Jibilesh is a proud member of the Pulluvan community, who traditionally lead special ceremonies to worship the snake gods. He learned the songs of his community from infancy and started helping out at poojas when he turned 17. What pays the bills at his house, however, is his job as a headload worker.
At 41, Jibilesh is an expert at preparing the elaborate sarpakalam drawings, playing the Pulluvan veena and singing praise of the Nagayakshi and Nagarajan. The period around Karkkidaka Vavu day on the Malayalam calendar is the busiest time of the year for Jibilesh and his mother Chinthamani. During the holy month, they are called to temples in different parts of the district where they practice an art that has been in their family for several generations – Pulluvan Pattuand sarpakalam ezhutthu.
Chinthamani, now 55, started taking part in the ceremonies when she was only around five years old. She used to accompany her father, who practised the tradition before her, to poojas at temples and houses. She, in turned, trained Jibilesh.
“We begin preparing the drawing around 8 a.m. The big kalam can take around 12 hours to prepare. There are rules that have to be followed strictly – you cannot step on it, the lines must not be broken, the lines have to be drawn in certain directions,” Jibilesh says, at his home at Ponnurunni in Kochi.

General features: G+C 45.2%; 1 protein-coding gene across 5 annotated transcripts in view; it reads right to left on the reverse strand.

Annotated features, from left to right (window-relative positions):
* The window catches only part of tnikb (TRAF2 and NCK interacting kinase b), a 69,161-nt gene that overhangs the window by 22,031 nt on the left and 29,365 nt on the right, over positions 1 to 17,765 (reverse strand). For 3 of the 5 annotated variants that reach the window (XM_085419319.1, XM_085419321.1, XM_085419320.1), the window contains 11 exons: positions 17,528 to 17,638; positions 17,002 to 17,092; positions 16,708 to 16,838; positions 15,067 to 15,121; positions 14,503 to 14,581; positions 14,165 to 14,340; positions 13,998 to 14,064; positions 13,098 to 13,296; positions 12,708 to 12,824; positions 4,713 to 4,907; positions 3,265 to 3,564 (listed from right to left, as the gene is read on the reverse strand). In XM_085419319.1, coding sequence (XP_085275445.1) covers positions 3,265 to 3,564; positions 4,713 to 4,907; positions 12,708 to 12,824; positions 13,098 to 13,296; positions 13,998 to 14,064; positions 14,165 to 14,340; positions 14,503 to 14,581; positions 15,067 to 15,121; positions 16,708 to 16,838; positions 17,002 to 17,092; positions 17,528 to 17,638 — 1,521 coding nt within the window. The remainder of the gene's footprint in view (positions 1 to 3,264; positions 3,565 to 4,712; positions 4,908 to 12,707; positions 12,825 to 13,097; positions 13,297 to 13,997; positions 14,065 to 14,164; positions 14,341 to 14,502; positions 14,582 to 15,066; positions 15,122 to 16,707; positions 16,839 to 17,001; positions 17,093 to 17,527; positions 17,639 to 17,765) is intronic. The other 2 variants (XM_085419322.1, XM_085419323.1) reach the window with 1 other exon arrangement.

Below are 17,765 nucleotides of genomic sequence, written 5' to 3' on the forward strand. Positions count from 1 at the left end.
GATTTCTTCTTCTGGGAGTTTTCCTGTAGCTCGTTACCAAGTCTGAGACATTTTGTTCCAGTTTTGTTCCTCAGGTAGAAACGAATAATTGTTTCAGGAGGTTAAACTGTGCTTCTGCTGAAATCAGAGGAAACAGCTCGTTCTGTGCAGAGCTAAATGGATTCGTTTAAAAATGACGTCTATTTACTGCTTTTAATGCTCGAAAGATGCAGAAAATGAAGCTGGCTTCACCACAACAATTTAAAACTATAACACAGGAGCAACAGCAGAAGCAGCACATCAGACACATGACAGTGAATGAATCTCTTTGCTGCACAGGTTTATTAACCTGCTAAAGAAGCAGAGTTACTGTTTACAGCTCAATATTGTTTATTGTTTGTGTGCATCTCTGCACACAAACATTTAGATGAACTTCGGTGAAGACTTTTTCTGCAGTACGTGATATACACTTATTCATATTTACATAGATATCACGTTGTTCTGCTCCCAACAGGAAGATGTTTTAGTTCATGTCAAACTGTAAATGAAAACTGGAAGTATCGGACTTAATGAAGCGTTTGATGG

The most important rule for a Pulluvan is to maintain purity of mind, body and deed. “Only if you are pure will your prayers find success,” he says.
Despite his dedication to his work, Jibilesh finds it impossible to make a living singing praise of the gods.
“Now I can get only around eight or nine poojas at temples in a year, most of them around this month. Whatever little I get I save so I can buy something for my children during Onam,” he says.
The woes of the Pulluvan community are a product of the changing times. Ceremonies to honour the snake gods were closely related to agriculture and the harvest cycles.
When farms disappeared, the Pulluvans lost their stature in society. Sacred groves in houses have been cleared to make space for flats and brand new houses.
Without much support from the government, the community and its unique songs and traditions are slowly becoming irrelevant. Its members are looking for other job opportunities. “My nephew is in automobile engineering. He has learned our ways but he has no interest in practising poojas. You cannot make a living doing just this,” says Jibilesh.
Sacred groves dedicated to snake gods were also an important way of protecting trees and biodiversity. Jibilesh says that flash floods and dry spells are a result of man’s disregard for nature. “When you cut all the trees and damage the environment, the snake that is protector of the land itself will attack you,” says Jibilesh, his words a warning for all.